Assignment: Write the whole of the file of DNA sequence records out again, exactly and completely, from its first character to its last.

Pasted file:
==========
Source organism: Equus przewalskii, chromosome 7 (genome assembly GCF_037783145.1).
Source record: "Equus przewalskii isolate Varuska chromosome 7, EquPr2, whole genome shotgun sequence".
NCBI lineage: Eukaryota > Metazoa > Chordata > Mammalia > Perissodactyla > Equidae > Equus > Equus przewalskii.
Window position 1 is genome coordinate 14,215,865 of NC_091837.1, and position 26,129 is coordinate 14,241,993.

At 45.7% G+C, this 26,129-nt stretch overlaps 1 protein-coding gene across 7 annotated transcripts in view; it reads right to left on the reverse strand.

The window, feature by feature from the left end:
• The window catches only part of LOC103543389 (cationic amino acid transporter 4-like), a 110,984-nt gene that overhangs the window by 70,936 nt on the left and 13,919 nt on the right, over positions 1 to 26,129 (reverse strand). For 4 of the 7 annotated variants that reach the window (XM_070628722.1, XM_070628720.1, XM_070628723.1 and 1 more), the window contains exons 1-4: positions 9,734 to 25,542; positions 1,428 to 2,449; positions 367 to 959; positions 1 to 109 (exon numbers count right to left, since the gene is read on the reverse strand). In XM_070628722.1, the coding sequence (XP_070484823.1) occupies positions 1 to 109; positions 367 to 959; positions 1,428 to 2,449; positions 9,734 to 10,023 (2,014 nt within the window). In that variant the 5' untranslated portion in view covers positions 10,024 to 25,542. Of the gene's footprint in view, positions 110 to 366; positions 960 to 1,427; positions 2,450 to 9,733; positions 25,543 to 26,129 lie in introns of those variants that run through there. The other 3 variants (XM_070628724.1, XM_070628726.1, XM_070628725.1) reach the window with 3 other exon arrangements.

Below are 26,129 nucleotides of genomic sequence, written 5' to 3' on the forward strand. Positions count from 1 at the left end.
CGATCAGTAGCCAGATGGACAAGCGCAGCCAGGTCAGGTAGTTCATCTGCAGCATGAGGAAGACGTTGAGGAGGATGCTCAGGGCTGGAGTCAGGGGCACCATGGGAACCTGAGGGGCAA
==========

Source organism: Equus przewalskii, chromosome 7 (genome assembly GCF_037783145.1).
Source record: "Equus przewalskii isolate Varuska chromosome 7, EquPr2, whole genome shotgun sequence".
NCBI lineage: Eukaryota > Metazoa > Chordata > Mammalia > Perissodactyla > Equidae > Equus > Equus przewalskii.
Window position 1 is genome coordinate 14,215,865 of NC_091837.1, and position 26,129 is coordinate 14,241,993.

At 45.7% G+C, this 26,129-nt stretch overlaps 1 protein-coding gene across 7 annotated transcripts in view; it reads right to left on the reverse strand.

The window, feature by feature from the left end:
• The window catches only part of LOC103543389 (cationic amino acid transporter 4-like), a 110,984-nt gene that overhangs the window by 70,936 nt on the left and 13,919 nt on the right, over positions 1 to 26,129 (reverse strand). For 4 of the 7 annotated variants that reach the window (XM_070628722.1, XM_070628720.1, XM_070628723.1 and 1 more), the window contains exons 1-4: positions 9,734 to 25,542; positions 1,428 to 2,449; positions 367 to 959; positions 1 to 109 (exon numbers count right to left, since the gene is read on the reverse strand). In XM_070628722.1, the coding sequence (XP_070484823.1) occupies positions 1 to 109; positions 367 to 959; positions 1,428 to 2,449; positions 9,734 to 10,023 (2,014 nt within the window). In that variant the 5' untranslated portion in view covers positions 10,024 to 25,542. Of the gene's footprint in view, positions 110 to 366; positions 960 to 1,427; positions 2,450 to 9,733; positions 25,543 to 26,129 lie in introns of those variants that run through there. The other 3 variants (XM_070628724.1, XM_070628726.1, XM_070628725.1) reach the window with 3 other exon arrangements.

Below are 26,129 nucleotides of genomic sequence, written 5' to 3' on the forward strand. Positions count from 1 at the left end.
CGATCAGTAGCCAGATGGACAAGCGCAGCCAGGTCAGGTAGTTCATCTGCAGCATGAGGAAGACGTTGAGGAGGATGCTCAGGGCTGGAGTCAGGGGCACCATGGGAACCTGAGGGGCAA